Joshua D. Sanford was born near Friendship, Wisconsin on January 19, 1919 the son of Herbert Sanford and Maude Decorah Sanford. A Native American, he was the grandson of Chief Decorah of the Winnebagos and his father, Herbert, a Seneca from Cayuga County, New York, was a graduate of Cornell University.
His parents divorced while Josh was still young and growing up with his father in the Hillsboro area and other friends and relatives at various locations throughout the state was a trying experience. He overcame those adversities and graduated from the Viroqua High School. Josh was attending the University of Wisconsin, when the onset of World War II occurred; he enlisted in the U.S. Army Air Corps.
After graduating from Cadet's School and receiving his "Wings" and Lieutenant's commission, he was sent to the China-Burma-India Theatre of Operations where he became a combat pilot in the World War II campaign against the Japanese. His service was with General Chenault's famous "Flying Tigers," officially known as the Sixty-eight Composite Wing. Captain Sanford served successively as operations officer, communications officer, and unit commanding officer.
Joshua was awarded two Distinguished Flying Crosses, two Air Medals, the Purple Heart, five campaign ribbons and presidential and unit citations in recognition of his flying exploits over China, including 102 combat flights with the 75th Fighter Squadron, 23rd Fighter Group, 14th Air Force.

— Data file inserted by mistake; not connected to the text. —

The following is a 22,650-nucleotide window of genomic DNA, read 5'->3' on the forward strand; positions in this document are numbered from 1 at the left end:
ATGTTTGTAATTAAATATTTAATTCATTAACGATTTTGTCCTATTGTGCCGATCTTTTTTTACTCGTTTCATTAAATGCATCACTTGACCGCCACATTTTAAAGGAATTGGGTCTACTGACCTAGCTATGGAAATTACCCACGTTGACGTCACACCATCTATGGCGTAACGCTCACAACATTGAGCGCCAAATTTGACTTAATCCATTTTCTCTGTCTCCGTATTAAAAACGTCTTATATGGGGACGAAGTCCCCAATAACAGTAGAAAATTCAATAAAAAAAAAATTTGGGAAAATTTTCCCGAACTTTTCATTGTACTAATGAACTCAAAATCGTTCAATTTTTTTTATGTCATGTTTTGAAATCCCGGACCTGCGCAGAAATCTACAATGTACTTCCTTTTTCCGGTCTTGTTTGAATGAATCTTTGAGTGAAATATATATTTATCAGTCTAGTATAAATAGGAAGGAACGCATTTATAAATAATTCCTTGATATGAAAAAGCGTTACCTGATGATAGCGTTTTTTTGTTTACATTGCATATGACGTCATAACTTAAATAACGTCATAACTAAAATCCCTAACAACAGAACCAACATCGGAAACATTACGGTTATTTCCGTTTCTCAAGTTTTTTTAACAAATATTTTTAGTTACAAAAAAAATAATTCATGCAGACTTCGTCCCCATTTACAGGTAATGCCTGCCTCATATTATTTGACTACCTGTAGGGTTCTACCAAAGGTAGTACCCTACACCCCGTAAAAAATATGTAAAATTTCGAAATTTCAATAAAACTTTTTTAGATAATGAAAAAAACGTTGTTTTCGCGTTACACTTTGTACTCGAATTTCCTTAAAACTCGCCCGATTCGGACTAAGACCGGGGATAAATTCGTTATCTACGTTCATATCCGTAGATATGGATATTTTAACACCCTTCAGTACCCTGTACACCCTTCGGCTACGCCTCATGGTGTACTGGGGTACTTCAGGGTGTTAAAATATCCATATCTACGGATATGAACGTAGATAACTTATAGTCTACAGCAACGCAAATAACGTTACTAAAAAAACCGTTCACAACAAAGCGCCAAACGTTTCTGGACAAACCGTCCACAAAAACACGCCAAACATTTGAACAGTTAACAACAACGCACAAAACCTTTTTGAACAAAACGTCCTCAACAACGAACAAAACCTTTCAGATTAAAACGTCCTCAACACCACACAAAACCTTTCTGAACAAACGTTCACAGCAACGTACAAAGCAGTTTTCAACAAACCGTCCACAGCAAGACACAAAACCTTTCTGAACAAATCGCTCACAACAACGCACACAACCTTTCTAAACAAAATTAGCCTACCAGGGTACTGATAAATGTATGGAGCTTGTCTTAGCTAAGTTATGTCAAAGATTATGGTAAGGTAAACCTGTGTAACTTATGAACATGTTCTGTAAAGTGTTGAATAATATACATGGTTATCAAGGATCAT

Josh was officially credited with the downing of eight planes, but undoubtedly had many more and he was once quoted as saying, "In a dogfight, we never knew who the kills went to."
He was shot down or ditched twelve times. Twice wounded in action, he spent long periods in Veterans Hospitals. He retired from the service with the rank of Captain, the only Native American to serve with the famed "Flying Tigers," and is credited with 102 combat flights during service in China. Josh served from November 1940 to June 1945.
Following the war's end, Josh completed his education in electronics and became an electronics engineer for Hallicrafters Corporation in Chicago. Later he returned to Hillsboro and established the Sanford Radio and Electronics Shop, which he operated for several years.
Joshua was united in marriage to Rosemary Bertz on June 21, 1948, who at that time was teaching school in Wonewoc. They and their two children, Maureen and Conant William Sanford resided in Hillsboro until 1956, when he accepted an offer to manage the Reedsburg Municipal Airport, moving to Reedsburg. He was for some time a factory representative of the Radio Corporation of America.
In August of 1961, Josh was appointed Sauk County Civil Defense Director. He was credited with extensive advance planning in Sauk County civil defense and was to head the Civil Defense communications center for eleven southwestern Wisconsin counties.
Joshua was long interested in the progress of Native American Affairs and was a member of the Wisconsin Winnebago Tribal Affairs Committee which had assisted federal legislators in planning legislation of importance to Wisconsin's Native Americans.
Joshua persevered in his duties until his untimely death from complications of war injuries, kidney ailment and diabetes, on October 21, 1962 at the age of 43. Burial of his remains are at the Mount Vernon Cemetery in Hillsboro, Wisconsin.
In 1993 the City of Hillsboro named its airport the "Joshua Sanford Field" in memory and honor of the famed pilot of World War II.Back to Vets Page